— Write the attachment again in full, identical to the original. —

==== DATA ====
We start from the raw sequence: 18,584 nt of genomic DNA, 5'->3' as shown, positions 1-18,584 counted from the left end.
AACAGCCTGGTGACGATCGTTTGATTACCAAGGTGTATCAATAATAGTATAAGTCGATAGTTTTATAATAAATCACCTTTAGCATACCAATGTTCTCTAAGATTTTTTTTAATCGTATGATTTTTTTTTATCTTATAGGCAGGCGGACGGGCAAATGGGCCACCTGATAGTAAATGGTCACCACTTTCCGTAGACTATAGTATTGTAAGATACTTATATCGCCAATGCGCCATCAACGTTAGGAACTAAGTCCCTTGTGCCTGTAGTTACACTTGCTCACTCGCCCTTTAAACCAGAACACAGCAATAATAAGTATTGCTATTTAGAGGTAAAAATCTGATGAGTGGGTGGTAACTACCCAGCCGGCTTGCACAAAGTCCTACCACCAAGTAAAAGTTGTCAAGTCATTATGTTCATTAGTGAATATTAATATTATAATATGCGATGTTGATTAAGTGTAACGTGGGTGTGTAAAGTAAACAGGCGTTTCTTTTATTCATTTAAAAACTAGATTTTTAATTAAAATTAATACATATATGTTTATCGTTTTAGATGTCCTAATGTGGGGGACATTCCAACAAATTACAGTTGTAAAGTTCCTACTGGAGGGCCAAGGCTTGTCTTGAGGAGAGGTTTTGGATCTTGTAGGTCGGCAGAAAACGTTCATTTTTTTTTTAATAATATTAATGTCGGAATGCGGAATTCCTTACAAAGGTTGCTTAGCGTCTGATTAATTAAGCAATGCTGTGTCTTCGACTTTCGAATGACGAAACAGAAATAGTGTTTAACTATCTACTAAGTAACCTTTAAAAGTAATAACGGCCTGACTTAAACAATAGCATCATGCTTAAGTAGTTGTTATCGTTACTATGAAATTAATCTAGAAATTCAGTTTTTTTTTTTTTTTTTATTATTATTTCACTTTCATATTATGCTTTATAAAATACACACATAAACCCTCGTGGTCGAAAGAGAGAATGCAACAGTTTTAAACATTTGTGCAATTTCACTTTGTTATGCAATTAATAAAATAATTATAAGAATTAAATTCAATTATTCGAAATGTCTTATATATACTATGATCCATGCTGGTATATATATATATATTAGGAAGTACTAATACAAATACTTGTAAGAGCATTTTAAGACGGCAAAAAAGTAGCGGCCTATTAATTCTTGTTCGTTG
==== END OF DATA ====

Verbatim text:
We start from the raw sequence: 18,584 nt of genomic DNA, 5'->3' as shown, positions 1-18,584 counted from the left end.
AACAGCCTGGTGACGATCGTTTGATTACCAAGGTGTATCAATAATAGTATAAGTCGATAGTTTTATAATAAATCACCTTTAGCATACCAATGTTCTCTAAGATTTTTTTTAATCGTATGATTTTTTTTTATCTTATAGGCAGGCGGACGGGCAAATGGGCCACCTGATAGTAAATGGTCACCACTTTCCGTAGACTATAGTATTGTAAGATACTTATATCGCCAATGCGCCATCAACGTTAGGAACTAAGTCCCTTGTGCCTGTAGTTACACTTGCTCACTCGCCCTTTAAACCAGAACACAGCAATAATAAGTATTGCTATTTAGAGGTAAAAATCTGATGAGTGGGTGGTAACTACCCAGCCGGCTTGCACAAAGTCCTACCACCAAGTAAAAGTTGTCAAGTCATTATGTTCATTAGTGAATATTAATATTATAATATGCGATGTTGATTAAGTGTAACGTGGGTGTGTAAAGTAAACAGGCGTTTCTTTTATTCATTTAAAAACTAGATTTTTAATTAAAATTAATACATATATGTTTATCGTTTTAGATGTCCTAATGTGGGGGACATTCCAACAAATTACAGTTGTAAAGTTCCTACTGGAGGGCCAAGGCTTGTCTTGAGGAGAGGTTTTGGATCTTGTAGGTCGGCAGAAAACGTTCATTTTTTTTTTAATAATATTAATGTCGGAATGCGGAATTCCTTACAAAGGTTGCTTAGCGTCTGATTAATTAAGCAATGCTGTGTCTTCGACTTTCGAATGACGAAACAGAAATAGTGTTTAACTATCTACTAAGTAACCTTTAAAAGTAATAACGGCCTGACTTAAACAATAGCATCATGCTTAAGTAGTTGTTATCGTTACTATGAAATTAATCTAGAAATTCAGTTTTTTTTTTTTTTTTTATTATTATTTCACTTTCATATTATGCTTTATAAAATACACACATAAACCCTCGTGGTCGAAAGAGAGAATGCAACAGTTTTAAACATTTGTGCAATTTCACTTTGTTATGCAATTAATAAAATAATTATAAGAATTAAATTCAATTATTCGAAATGTCTTATATATACTATGATCCATGCTGGTATATATATATATATTAGGAAGTACTAATACAAATACTTGTAAGAGCATTTTAAGACGGCAAAAAAGTAGCGGCCTATTAATTCTTGTTCGTTG